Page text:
those natural phenomena that are attributed divinities (“god of grain”, “god of the river”, “god of death”) God either

is the originator of all of these phenomena as he is the only one of such power or God has delegated these tasks to

subordinates.

3
Exodus 15.11-12 “who is like you, O Lord among the celestials, who is like You, majestic in holiness,

awesome in splendor working wonders!” Psalm 86.8 “There is none like you among the gods, O Lord, and there are

no deeds like yours. All the nations you have made will come to bow down before You, O Lord, and they will pay

honor to your name. For You are great and perform wonders; You alone are God.”
it in that there is one alone who is most powerful and who is deserving of all worship and praise.

Perhaps it is just simply “O Lord God of Israel, in the heavens above and on the earth

below there is no god like You, who keep Your gracious covenant with Your servants when they

walk before you in wholehearted devotion..”(1Kings 8.23) and there is no god like that save God

and no people like that save the Israelites.

Part II: Answer either A or B:

B. According to the biblical texts that we have read so far, what is the relationship of God

with the people of Israel?

The specialness of the people of Israel echoes the specialness of God, revolutionary

not only is the monolatry but the covenantal relationship. Abraham and his line are raised to a

privileged place with God and at Mount Sinai the people of Israel are made distinct among all

peoples.4 The relationship between God and the people of Israel and to a large extent the

patriarchs that came before is one of mutual selection and mutual obligations and benefits. The

covenants made are of ever increasing complexity and eternally binding for the two parties. They

follow a general pattern of revelation, setting of terms, and signifying the ratification with a sign

between the two parties as a remembrance of the special relationship. For instance; God chose

Abraham and Sara’s progeny and Abraham choose to go and follow God’s instruction, he choose

to trust God and obey him. For this he was given the promise that from him a great nation would

4
“you shall be holy to Me, for I the Lord am holy, and I have set you apart from other peoples to be Mine”

(Leviticus). 20.26) “you shall faithfully observe My commandments; I am the Lord. You shall not profane My holy

name, that I may be sanctified in the mist of the Israelite people – I the Lord who sanctify you, I who brought you out

of the land of Egypt to be your God, I the Lord” (Leviticus) 22.31-33) ; Exodus ch 6; Leviticus 26; psalm 105;
arise with the promise of land and God’s special protection. At this point each is boned to be or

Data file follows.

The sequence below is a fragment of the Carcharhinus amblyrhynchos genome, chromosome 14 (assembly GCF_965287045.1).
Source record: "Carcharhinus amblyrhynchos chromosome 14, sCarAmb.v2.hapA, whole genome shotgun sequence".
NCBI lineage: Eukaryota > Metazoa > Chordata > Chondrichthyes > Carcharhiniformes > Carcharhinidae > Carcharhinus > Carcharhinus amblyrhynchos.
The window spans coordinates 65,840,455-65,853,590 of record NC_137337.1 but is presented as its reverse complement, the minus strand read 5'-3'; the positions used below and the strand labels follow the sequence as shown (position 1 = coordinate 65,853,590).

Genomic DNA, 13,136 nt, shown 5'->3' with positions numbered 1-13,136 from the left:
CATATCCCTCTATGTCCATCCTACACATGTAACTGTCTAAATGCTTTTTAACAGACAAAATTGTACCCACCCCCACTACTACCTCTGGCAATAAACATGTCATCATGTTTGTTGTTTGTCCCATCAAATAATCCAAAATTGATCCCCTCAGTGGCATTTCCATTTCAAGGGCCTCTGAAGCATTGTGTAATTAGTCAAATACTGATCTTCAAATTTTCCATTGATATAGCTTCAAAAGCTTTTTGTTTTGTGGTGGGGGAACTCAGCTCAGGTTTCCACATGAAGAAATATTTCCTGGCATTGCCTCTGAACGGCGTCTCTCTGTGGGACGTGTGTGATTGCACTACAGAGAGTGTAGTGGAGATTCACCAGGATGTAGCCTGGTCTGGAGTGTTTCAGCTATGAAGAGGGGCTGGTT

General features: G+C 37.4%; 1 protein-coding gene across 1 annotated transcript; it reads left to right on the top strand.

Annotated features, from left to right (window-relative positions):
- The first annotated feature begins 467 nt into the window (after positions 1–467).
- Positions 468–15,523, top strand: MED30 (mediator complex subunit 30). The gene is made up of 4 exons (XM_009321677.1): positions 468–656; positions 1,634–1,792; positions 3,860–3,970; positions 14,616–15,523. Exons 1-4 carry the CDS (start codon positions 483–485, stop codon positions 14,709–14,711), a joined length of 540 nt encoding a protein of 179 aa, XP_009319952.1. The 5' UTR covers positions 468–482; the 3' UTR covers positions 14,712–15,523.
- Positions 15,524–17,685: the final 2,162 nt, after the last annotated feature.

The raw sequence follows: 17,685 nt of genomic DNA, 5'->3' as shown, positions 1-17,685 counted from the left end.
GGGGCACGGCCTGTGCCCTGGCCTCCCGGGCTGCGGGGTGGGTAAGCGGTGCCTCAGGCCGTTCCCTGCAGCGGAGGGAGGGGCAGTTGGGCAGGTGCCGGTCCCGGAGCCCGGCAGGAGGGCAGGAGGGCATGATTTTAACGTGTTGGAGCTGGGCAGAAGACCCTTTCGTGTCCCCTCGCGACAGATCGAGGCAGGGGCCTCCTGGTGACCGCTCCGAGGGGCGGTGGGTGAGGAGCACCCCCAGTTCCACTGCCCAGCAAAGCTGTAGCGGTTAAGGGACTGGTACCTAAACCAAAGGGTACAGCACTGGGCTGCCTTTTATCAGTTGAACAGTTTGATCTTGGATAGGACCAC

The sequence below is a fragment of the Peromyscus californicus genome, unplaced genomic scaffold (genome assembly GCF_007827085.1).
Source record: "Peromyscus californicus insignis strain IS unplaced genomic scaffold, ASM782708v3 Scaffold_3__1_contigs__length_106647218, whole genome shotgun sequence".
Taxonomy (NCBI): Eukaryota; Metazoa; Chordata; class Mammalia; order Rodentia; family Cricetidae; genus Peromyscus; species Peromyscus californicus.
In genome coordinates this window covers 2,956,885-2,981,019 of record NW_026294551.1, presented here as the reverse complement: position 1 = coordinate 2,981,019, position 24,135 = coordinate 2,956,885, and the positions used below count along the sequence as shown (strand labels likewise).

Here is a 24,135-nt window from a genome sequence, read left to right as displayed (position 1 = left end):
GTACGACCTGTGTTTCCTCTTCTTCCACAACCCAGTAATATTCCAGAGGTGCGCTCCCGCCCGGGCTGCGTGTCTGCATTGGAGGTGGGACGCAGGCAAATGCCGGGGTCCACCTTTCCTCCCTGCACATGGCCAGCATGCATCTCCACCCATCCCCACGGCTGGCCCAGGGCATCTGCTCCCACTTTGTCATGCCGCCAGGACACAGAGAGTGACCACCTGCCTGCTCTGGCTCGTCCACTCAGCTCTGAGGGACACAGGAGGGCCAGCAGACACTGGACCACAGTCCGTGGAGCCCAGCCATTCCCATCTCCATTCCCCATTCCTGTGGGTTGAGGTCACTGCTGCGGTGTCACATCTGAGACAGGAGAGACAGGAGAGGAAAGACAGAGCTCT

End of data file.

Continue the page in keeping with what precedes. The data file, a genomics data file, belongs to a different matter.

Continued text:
do certain things, Abraham to have God as his god and God to have Abraham and Sarah’s line be

the origin of His people. The bond is made manifest by a sign between the two parties, in this case

circumcision. This is an ongoing process until it culminates at Mount Sinai with God giving the

people his laws5 and the promise of his dwelling among them. There is a downside to either

party not keeping up their end of the bargain, for God the downside would be that it would

poorly reflect his might if the sinning Israelites went un-punished or if he punished them too

severely, for Israel though it does not seem that God could wipe them out entirely both out of

consideration for His reputation among the nations and because of the covenant He made with

Noah, still disasters will befall them6 and He may decide not to have his dwelling on earth among

them7 . God has chosen the patriarchs and the people of Israel for reasons which are not

presented in the Tanakh but we may extrapolate that it was due to certain attributes that pleased

him about the patriarchs8 but none of this is directly said in the torah. The metaphor of a

matrimonial bond takes precedence over the parental bond established with all peoples, the

Israelites have been chosen for and have accepted a more mature relationship with greater

obedience expected from them but with the privileges of God’s special protection (subject to how
5
The Decalogue and most of Leviticus and Deuteronomy.

6
Psalm 105.40-46

7
“You shall faithfully observe all My laws and all My regulations, lest the land to which I bring you to settle

in spew you out” (Leviticus). 20. 22-24)

8
Abraham’s generosity and trusting good nature would indeed make him receptive as would the promise of

being the father to a great nation to a childless old man (and his wife). Moses for his humility, sense of justice, etc. but

none of this is directly said in the torah.


well they keep up their end and follow His laws) and insights veiled from other peoples9. In

return they must follow his laws and worship him properly10. God likewise has an obligation not

to “abandon the bride of His youth” Israel and it is unclear whether it would be at all possible for

him to dissolve the covenant entirely. God is not only the arbitrator of all justice be seems to

necessarily be subject to His justice and so bound to keep the covenants he makes.

9
“I the Lord make you holy” (Leviticus) 20.7-8

10
The Shema. Deut 6.4-9 ;